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EBay Hears And Sees No Evil, It Just Sells It

Is eBay Adam Smith's perfect market, where prices are set by the honest interaction of buyers and sellers and everyone goes home happy--or is it simply the perfect vehicle for price gouging--and much, much worse? The short supply of Microsoft's Xbox 360 means the game system is now fetching up to $1,000 on eBay. Fair enough, if a gamester really can't wait a few more weeks to play the 360 version of Call of Duty 2 or NBA Live 06 then it's their money, right? Sure, but eBay's willingness to turn
Is eBay Adam Smith's perfect market, where prices are set by the honest interaction of buyers and sellers and everyone goes home happy--or is it simply the perfect vehicle for price gouging--and much, much worse? The short supply of Microsoft's Xbox 360 means the game system is now fetching up to $1,000 on eBay. Fair enough, if a gamester really can't wait a few more weeks to play the 360 version of Call of Duty 2 or NBA Live 06 then it's their money, right? Sure, but eBay's willingness to turn a blind eye to scalping, copyright infringement and the sale of questionable goods has a darker side that proved very convenient for a creep named Peter Braunstein.Braunstein, of New York City, is a former fashion writer and playwright who's gone off the deep end in the worst way. On Halloween, he allegedly impersonated a firefighter to gain entry to a former co-worker's apartment. Inside, he's alleged to have used chloroform to render the woman unconscious. What followed was a series of sexual attacks that lasted more than 12 hours.

Braunstein, now a fugitive, got everything he needed to act out this sicko scenario on eBay because, after all, "Whatever it is, you can get it here." Or so the online auctioneer boasts. For Braunstein, "Whatever it is" included the firefighting gear, law enforcement badge, potassium nitrate and chloroform that he allegedly used during the crime.

(In an appalling act of bad taste, given the nature of the offense, eBay has not removed Braunstein's transaction history from its site. A search under the buyer name "Gulagmeister" reveals exactly what he purchased, how much he paid, and the feedback he left and received. One seller is miffed that Braunstein never paid for a voice changing device that makes the user sound like Nip/Tuck's psycho character The Carver.)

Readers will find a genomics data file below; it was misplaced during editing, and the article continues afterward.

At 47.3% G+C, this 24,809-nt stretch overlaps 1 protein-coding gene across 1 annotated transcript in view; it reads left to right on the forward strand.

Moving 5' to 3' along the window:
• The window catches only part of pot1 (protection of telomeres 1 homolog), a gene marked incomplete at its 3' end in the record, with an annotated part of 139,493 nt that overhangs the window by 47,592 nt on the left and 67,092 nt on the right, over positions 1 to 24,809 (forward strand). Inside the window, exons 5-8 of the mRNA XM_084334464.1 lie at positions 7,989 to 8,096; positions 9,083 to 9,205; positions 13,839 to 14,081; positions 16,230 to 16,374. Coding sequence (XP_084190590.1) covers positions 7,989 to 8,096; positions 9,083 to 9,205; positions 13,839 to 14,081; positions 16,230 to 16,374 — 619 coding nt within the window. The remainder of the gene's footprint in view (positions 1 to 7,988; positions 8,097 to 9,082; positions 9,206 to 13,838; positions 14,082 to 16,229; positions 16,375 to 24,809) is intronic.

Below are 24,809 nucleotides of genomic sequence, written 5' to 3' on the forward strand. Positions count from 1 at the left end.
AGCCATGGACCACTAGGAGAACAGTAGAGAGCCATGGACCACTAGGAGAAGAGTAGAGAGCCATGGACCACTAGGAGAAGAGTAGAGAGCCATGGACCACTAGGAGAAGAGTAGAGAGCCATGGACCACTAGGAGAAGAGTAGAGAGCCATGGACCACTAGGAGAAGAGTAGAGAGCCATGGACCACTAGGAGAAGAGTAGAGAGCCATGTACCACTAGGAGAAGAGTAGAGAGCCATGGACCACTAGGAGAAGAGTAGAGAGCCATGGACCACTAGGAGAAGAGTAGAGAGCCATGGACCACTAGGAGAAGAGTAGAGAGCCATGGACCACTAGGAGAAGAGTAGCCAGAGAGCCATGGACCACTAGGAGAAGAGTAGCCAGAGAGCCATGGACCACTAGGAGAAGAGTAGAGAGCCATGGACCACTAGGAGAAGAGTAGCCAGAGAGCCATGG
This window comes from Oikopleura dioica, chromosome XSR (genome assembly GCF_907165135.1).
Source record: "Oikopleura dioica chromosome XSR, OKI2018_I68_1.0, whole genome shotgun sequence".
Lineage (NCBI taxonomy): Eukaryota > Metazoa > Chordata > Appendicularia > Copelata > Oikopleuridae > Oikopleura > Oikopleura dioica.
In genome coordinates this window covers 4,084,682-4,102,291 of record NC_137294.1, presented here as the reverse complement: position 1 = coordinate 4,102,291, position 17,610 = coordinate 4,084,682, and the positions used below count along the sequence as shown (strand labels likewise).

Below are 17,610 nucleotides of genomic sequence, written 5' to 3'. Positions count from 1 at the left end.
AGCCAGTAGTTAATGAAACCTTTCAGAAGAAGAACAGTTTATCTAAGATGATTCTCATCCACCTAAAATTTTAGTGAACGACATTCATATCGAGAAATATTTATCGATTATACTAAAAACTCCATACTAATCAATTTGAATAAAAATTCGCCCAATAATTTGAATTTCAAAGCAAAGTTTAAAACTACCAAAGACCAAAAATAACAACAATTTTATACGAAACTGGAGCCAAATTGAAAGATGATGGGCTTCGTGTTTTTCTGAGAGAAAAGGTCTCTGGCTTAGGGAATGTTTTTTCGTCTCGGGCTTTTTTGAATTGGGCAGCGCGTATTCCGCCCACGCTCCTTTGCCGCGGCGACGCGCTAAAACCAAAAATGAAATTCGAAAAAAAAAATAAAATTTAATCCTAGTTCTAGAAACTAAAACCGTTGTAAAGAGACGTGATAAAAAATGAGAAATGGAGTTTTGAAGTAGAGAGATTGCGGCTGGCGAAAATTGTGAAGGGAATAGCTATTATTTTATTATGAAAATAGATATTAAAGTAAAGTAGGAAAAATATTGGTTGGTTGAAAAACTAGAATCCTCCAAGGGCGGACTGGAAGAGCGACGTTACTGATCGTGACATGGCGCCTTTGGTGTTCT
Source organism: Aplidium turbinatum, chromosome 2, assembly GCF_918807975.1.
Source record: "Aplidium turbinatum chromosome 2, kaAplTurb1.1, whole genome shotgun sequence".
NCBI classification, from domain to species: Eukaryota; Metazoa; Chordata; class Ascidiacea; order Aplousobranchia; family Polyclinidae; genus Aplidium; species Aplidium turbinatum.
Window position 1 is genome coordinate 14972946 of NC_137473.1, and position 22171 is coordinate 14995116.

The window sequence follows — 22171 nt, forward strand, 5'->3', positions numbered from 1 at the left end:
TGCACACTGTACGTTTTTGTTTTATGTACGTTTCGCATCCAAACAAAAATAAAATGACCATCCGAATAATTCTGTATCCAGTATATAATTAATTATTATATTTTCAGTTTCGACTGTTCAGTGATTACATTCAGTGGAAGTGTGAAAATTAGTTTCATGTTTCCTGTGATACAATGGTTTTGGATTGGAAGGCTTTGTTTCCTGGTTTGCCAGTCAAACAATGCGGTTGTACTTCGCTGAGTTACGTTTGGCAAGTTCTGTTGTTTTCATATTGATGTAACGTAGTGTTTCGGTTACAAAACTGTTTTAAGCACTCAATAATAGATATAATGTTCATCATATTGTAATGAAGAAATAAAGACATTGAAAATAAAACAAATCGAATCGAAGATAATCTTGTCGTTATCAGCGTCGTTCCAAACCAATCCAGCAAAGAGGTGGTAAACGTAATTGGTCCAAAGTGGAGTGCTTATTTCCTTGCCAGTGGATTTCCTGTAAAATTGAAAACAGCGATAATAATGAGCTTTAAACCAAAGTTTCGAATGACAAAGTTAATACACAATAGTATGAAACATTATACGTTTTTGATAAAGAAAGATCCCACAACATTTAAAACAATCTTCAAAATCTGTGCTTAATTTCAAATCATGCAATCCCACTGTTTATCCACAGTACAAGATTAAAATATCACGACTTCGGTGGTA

"Whatever it is" also includes other items that a deviant like Braunstein, or a terrorist, might want. Innocent, everyday notions like mace, taser cartridges, an NYPD police badge and handcuffs. How does eBay get away with listing stuff that, in many cases, would be unobtainable from a brick-and-mortar store without proper credentials or a background check? The dubious goods often carry modifiers like "antique" or "replica" or, like the cop's badge, "vintage." Problem is, most of these things can be made to function or look like the real thing with minor modifications.

EBay's official policy is that it selectively disallows the listing of "firearms, weapons and knives." What's not stated, but might as well be, is that, "Pssst, we're easily fooled, you know, easily fooled." EBay will record sales of more than $4 billion this year, much of that from transaction fees. A cynic might conclude that the company does not want to mess with its golden goose.

This might also explain why eBay is so easily "tricked" by laughably transparent efforts to circumvent other policies--like its no scalping rule. You've probably seen, for example, a $1,200 Red Sox T-shirt that, as an added bonus, comes with a free pair of tickets to Fenway to see a game against the Yankees.

Then there's eBay's booming business in grey market software. Want a copy of Windows on the cheap? Just search the site for "XP" and "OEM." Somehow, there are dozens of sellers openly violating Microsoft's policy of not allowing the resale of its OEM software to third parties. And people complain about China.

Because eBay is largely an automated, online store, it lacks the human, common sense element that, in the real world, could prevent fraud and, in the Braunstein case, tragedy. At a stretch, one could imagine a legitimate use for each of the items that Braunstein purchased, but all of them together? Picture Braunstein plunking all those wares onto a Wal-Mart counter. Even if he escaped the law of embarrassing purchases ("Price check please on the chloroform, fake police badge and potassium nitrate"), how long do you think it would have taken a cashier to become suspicious?

It's a question worth asking because Braunstein did buy all of his items at one store--eBay. So maybe what eBay needs is some good business intelligence software that automatically alerts the company when semi-suspicious items are amassed by a single buyer. Ebay could then notify the cops. This isn't a privacy issue. If someone wanders into a hardware store and buys 200 pounds of ammonium nitrate, 100 shotgun shells, duct tape and a road map to the White House, the clerk would be derelict in his duty as a citizen if he didn't tip off the cops. In these times, eBay needs to be a better corporate citizen, and maybe improved technology and less corporate profit seeking would help it get there.